While stacking is a fundamental component of deep-sky astrophotography, genuine astrophotography employs a better-optimized sensor, hours-long integration or total exposure times, and extensive post-processing. In contrast, live stacking exposures of a few minutes with an uncooled sensor and real-time automated processing are bound to disappoint. It falls short of genuine astrophotography, lacks the dynamic range or contrast of actual visual observation, and prevents you from directly observing the objects themselves; the photons that have traveled thousands, millions, or even billions of light-years never directly enter your eye.
Because of the larger IMX347 sensor, you get a field of view of approximately 34 x 47 arcminutes with the eVscope 2, which is up from the original eVscope and eQuinox’s 27 x 37 arcminute field of view but still tiny – not much bigger than the 30 x 30 arcminute full Moon and quite a bit smaller than the area of sky many deep-sky objects take up. This is still tiny, though – for comparison, a 1.25” eyepiece coupled to a typical 450mm focal length telescope (such as the Orion StarBlast 4.5 Astro, which uses the same primary mirror as the eVscope 2) can get a field of view 3.5 degrees across, or close to 5x the field of the eVscope’s long axis and over 5x the field you get when looking through its fake “eyepiece”. Even a typical APS-C sensor with a 450mm focal length telescope can achieve a similar, if not quite as wide, field of view.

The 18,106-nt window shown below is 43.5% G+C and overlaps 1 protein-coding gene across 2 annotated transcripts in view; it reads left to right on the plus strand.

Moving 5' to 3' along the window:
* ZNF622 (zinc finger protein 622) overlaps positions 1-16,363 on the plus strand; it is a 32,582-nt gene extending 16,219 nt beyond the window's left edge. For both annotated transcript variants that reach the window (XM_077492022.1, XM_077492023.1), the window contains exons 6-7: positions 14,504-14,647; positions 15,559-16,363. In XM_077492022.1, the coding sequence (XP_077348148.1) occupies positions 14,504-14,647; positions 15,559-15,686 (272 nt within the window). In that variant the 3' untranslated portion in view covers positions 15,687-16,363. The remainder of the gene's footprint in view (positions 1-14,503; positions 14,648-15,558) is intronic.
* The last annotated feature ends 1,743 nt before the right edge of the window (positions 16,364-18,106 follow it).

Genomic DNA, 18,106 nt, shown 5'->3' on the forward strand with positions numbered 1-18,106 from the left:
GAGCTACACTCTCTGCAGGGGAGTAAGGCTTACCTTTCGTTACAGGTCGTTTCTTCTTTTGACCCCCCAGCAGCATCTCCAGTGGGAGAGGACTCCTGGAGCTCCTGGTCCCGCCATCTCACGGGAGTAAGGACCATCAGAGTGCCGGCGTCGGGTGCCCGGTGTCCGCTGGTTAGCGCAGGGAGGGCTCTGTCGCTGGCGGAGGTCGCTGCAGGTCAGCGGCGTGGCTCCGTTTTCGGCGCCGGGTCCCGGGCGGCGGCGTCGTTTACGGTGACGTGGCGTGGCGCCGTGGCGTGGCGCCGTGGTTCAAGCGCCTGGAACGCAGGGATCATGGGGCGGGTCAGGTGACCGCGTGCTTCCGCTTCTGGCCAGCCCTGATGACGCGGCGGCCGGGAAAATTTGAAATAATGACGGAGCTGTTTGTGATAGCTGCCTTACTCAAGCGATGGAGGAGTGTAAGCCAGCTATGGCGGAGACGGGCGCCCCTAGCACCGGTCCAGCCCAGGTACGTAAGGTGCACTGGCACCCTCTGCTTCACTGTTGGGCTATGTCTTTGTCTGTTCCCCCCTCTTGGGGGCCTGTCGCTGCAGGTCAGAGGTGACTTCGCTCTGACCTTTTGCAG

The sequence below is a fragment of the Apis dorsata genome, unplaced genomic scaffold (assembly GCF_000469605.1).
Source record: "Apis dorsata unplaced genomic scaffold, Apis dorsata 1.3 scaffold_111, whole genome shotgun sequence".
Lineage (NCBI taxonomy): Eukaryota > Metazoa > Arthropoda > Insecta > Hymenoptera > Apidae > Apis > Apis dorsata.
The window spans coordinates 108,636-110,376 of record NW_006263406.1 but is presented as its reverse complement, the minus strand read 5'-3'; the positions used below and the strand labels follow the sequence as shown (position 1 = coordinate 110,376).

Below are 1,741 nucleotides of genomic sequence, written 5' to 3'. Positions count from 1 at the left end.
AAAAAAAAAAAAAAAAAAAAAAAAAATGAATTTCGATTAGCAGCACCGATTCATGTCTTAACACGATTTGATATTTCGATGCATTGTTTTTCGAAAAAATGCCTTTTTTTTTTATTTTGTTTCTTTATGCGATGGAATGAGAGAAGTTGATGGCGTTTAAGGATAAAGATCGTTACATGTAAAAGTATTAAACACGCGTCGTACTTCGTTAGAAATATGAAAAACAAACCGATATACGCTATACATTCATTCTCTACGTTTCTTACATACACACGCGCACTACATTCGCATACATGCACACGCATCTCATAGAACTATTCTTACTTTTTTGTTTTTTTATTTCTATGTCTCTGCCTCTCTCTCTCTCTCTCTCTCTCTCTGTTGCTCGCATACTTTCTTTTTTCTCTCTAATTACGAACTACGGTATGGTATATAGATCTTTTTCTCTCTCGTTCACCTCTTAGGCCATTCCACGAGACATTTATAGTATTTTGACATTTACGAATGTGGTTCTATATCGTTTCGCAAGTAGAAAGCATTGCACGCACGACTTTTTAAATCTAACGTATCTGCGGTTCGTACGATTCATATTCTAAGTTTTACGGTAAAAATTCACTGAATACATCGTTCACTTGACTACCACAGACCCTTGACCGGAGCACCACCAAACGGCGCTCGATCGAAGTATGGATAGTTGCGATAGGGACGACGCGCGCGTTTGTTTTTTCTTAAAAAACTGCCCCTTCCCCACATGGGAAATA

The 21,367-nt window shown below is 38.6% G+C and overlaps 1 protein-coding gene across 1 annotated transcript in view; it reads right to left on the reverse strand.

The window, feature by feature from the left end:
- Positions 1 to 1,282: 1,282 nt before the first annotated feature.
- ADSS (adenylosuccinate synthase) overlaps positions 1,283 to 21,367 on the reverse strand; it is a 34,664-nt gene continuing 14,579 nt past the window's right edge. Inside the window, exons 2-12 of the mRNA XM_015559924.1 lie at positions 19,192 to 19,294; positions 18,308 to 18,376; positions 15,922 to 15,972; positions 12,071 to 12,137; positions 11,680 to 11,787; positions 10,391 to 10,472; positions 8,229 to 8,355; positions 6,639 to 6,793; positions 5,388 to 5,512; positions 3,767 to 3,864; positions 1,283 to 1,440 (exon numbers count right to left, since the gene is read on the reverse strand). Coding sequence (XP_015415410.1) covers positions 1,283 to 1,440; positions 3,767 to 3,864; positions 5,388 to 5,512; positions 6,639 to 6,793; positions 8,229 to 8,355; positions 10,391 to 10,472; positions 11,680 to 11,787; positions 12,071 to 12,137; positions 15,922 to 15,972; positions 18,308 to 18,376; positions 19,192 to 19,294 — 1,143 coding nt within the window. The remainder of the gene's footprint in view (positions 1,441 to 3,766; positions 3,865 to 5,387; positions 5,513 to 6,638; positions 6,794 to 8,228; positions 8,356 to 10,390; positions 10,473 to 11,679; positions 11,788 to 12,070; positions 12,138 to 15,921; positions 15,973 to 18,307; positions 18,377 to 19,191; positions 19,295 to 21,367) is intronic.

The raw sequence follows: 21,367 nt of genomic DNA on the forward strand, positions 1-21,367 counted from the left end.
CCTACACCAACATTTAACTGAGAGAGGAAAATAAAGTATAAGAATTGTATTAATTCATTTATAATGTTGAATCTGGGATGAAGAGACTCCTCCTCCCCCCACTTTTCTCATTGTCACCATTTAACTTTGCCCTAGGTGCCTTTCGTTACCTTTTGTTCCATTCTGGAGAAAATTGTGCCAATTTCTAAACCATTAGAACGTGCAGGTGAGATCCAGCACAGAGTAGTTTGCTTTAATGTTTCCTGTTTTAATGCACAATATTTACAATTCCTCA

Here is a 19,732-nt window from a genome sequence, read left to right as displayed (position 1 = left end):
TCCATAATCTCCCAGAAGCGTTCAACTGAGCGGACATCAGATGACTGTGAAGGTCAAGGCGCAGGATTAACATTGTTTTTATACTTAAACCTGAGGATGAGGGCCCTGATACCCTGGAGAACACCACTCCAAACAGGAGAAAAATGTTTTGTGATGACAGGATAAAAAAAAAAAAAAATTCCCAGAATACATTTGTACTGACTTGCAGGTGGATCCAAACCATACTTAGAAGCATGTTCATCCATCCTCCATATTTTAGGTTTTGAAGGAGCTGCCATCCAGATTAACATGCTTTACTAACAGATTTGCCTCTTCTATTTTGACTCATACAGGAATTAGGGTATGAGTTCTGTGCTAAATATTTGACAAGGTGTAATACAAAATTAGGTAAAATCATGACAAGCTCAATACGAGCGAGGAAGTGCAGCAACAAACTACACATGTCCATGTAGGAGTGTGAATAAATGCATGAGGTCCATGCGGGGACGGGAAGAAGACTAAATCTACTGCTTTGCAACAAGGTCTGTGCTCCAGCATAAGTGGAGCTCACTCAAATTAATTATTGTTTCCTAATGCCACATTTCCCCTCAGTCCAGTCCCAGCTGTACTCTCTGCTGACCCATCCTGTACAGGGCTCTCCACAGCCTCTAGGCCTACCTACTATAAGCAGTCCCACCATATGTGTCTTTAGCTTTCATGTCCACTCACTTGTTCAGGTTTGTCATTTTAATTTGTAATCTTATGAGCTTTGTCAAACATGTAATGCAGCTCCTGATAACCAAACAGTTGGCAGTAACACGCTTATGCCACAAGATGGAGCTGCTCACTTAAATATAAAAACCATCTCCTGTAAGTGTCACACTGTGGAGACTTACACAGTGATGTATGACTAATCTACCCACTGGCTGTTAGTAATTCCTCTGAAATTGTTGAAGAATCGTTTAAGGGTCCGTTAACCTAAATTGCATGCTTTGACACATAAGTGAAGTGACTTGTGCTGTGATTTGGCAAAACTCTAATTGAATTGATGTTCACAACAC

Unfortunately, there seems to have been zero thought put into the eVscope 2’s upgraded sensor, because due to its greater power consumption, the eVscope 2’s battery life is unfortunately 9 hours at the first charge, while the eQuinox and the original eVscope have battery lives of 11 hours. 11 hours is already short; 9 hours is pitiful, and this is again with a brand-new unit under optimal conditions.